MammaCare’s CBE Simulator-Trainer, is a self-administered, palpation training platform. The computer's program is based on published quality-standard examination protocols. It is used to train clinicians and students who perform or will be performing clinical breast exams. A digital “clinical instructor” assesses progress and provides corrective feedback. Call MammaCare at 352•375•0607.

Hospital promotes surgical safety
Killeen Daily Herald
At certain times of the year, one or two operating rooms at Scott and White Memorial Hospital in Bell County, Texas, are taken out of circulation and become simulation sites. When personnel are being trained in new procedures, or competencies are being assessed, a couple of operating rooms are devoted to the tasks, said Dr. Harry Papaconstantinon, interim chairman of the department of surgery and a colorectal surgeon.
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Become a contributing writer
In an effort to enhance the overall content of Simulation Spotlight, we'd like to include peer-written articles in future editions. As a member of SSH, your knowledge of the industry lends itself to unprecedented expertise. And we're hoping you'll share this expertise with your peers through well-written commentary. Because of the digital format, there's no word or graphical limit and our group of talented editors can help with final edits. If you're interested in participating, please contact Ronnie Richard to discuss logistics.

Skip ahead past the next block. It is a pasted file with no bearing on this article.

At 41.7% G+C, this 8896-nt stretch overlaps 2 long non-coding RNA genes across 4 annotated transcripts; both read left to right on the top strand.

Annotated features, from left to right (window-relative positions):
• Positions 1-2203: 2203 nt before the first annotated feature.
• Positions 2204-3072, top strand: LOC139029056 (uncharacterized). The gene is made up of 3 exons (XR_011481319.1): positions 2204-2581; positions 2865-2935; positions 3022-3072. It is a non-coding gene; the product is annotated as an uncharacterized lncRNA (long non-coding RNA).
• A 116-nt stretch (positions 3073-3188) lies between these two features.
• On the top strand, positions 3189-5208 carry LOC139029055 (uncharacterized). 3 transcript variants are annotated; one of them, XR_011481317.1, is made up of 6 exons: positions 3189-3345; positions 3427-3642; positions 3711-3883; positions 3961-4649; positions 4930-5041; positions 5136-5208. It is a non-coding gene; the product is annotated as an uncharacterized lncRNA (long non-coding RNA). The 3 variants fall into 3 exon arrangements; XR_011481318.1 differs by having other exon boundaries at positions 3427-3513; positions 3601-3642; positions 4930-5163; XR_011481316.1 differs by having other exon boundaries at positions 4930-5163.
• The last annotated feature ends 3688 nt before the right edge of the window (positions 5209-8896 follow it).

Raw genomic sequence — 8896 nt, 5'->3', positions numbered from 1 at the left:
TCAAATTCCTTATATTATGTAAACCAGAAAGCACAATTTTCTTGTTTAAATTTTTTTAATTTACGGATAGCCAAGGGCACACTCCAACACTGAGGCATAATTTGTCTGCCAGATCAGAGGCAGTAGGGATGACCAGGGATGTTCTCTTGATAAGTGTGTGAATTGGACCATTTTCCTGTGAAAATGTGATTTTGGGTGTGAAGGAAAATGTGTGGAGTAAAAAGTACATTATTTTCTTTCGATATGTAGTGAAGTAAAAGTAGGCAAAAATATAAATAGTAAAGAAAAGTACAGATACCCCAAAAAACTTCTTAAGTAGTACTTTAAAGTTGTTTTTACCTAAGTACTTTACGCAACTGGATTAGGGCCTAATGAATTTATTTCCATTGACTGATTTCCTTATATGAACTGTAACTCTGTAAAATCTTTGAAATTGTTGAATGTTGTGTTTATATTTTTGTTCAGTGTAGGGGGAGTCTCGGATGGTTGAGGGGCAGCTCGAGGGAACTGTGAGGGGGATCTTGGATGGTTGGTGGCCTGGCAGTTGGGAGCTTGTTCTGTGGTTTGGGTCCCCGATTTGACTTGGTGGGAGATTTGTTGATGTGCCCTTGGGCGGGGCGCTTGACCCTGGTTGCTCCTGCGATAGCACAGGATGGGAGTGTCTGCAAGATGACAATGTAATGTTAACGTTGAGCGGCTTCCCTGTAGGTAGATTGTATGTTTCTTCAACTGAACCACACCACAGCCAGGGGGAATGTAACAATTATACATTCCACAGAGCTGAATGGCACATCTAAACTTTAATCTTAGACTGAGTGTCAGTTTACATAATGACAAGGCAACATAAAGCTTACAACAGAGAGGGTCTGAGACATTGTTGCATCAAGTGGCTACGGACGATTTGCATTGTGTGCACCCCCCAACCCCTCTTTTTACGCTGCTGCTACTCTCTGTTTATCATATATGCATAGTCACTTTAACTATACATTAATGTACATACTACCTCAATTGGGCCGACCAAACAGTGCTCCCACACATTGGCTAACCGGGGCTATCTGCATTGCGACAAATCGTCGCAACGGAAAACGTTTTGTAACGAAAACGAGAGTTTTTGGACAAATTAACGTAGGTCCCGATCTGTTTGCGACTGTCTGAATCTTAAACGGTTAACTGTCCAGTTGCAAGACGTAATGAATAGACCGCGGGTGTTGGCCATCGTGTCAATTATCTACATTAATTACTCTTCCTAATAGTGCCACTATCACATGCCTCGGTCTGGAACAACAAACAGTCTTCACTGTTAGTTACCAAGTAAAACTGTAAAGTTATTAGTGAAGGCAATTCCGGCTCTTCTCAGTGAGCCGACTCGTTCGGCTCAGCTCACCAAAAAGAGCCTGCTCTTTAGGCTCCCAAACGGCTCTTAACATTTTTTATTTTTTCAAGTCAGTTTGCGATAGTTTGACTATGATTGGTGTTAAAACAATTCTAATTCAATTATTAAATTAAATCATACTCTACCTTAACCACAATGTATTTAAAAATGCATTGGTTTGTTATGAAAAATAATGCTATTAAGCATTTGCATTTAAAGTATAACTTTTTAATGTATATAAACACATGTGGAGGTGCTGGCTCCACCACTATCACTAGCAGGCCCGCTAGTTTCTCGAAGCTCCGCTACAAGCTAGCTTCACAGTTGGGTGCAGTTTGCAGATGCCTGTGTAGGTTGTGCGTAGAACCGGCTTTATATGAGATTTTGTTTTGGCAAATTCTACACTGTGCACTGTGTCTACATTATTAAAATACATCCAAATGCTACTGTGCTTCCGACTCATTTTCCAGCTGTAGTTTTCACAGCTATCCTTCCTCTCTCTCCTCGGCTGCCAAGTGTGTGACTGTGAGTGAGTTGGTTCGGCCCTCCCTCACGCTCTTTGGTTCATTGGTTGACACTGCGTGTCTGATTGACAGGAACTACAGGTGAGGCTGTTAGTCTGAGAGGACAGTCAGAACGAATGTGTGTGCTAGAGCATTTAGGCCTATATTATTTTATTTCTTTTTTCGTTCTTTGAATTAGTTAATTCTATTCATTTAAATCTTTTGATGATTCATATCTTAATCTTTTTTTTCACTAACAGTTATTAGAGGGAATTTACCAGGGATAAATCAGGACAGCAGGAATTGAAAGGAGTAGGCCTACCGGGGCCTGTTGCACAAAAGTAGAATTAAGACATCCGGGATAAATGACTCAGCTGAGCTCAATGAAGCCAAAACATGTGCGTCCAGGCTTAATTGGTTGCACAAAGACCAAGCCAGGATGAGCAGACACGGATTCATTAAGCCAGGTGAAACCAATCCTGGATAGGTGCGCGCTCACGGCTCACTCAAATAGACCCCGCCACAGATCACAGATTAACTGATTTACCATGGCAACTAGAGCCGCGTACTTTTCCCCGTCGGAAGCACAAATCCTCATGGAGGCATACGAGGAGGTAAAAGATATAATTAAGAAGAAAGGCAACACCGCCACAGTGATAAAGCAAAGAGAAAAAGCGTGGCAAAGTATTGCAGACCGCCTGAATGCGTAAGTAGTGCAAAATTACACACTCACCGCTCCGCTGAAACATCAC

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Simulation-based assessment facilitates learning and enhances clinical judgment
Educational programs are designed to scaffold learning to ensure students have the knowledge, skills and attributes necessary to prepare them for the workplace. In an under-resourced healthcare environment, graduates are more often expected to require minimal orientation and practice at a level in excess of beginning competence.
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  Pulse Oximeter Simulator

Designed for use with standardised patients or simple manikins, this simulator provides all the functions of a hand held pulse oximeter. When the probe is placed on the finger, the oximeter displays saturations and pulse rates consistent with designed scenarios, variable pitch audible beeping is also generated to add realism. The trainer can change values in keeping with the success or otherwise of administered treatments.